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Fruit Trees for Sale - Buying & Growing Guide
Do You Know Your Growing Zone? i Growing zones help determine if a particular plant is likely to grow well in a location. It identifies the average annual minimum winter temperatures across the U.S. provided as a map by the USDA.
$69.95Growing Zone(s): 4-9
$79.95Growing Zone(s): 4-11 patio / 9-11 outdoors
$49.95Growing Zone(s): 4-9
$129.95Growing Zone(s): 5-9
$89.95Growing Zone(s): 4-6 patio / 5-9
$29.95Growing Zone(s): 4-11 patio / 8-11 outdoors
$59.95Growing Zone(s): 4-11 patio / 9-11 outdoors
$29.95Growing Zone(s): 5-7
$29.95Growing Zone(s): 4-10
$19.95Growing Zone(s): 7-10
Fruit Trees – Buying & Growing Guide
One of the most enticing aspects of trees is that many of them can produce delicious fruits every year. Shop our collection of fruit trees to fill your gardens with a healthy yearly harvest of fruit for you to enjoy.
How to Plant Fruit Trees
When you plant a fruit tree, you will need to give it plenty of water and a location that gets a lot of sunlight. Nearly all species in this category require full sun. You should also consider planting your fruit trees in an area with some wind protection.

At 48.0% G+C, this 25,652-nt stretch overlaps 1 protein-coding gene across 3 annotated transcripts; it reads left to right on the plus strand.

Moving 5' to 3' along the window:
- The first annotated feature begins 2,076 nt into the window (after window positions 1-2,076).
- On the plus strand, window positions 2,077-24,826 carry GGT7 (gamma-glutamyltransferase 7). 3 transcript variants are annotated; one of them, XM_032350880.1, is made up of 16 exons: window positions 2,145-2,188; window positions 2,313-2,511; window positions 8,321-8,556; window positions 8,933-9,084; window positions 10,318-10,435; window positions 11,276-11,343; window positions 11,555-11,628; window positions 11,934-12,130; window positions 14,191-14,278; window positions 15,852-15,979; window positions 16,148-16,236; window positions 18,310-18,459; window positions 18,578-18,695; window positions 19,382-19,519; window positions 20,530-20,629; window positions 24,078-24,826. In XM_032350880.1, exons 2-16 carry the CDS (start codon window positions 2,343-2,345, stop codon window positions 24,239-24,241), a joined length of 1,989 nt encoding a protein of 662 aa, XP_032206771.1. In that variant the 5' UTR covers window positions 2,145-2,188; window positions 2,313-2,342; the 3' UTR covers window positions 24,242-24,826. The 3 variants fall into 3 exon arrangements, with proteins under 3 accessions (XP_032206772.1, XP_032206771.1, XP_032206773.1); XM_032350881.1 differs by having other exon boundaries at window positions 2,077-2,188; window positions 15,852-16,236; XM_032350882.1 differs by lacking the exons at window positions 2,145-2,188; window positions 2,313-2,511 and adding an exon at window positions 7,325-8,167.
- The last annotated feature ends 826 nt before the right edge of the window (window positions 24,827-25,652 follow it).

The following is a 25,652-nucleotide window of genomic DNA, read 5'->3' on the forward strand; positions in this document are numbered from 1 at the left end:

Choose a time of year after the last frost has left the ground, and your fruit tree will have a great chance of thriving in your yard. These plants are not too picky about soil acidity. Consider planting multiple trees of the same species to encourage pollination.
How to Grow Fruit Trees
- When. You should plant most fruit trees in the spring after the ground has thawed.
- Where. Select a location where your fruit tree will have some protection from the wind and exposure to full sun.
- How. Dig a hole that is twice as wide as the root ball. Rough up the sides of the root ball and the sides of the hole to encourage root expansion. Water thoroughly and consider adding some protection against pests.
How to Care for Fruit Tree
- Watering. New fruit trees need a lot of water. After planting, saturate the ground completely, then water your tree deeply twice per week.
- Nutrients. Fertilize at least once per year in early spring with a nitrogen-rich formula.
- Pruning. Pruning is important for fruit trees. Remove any branch that is dead, broken, or diseased. Consider propping up your fruit tree so that it forms thick branches that can support the weight of its fruits.
- Pollination. Most often, you will need multiple trees for successful pollination. Once you have two or more of the same species, birds, insects, and the wind will transfer the pollen from one plant to another.
- Harvesting. Many fruit trees are ready for harvest in the fall. During that time, remove fruits that detach easily from the branches. These are the fruits that stand the best chance of ripening properly once off the tree.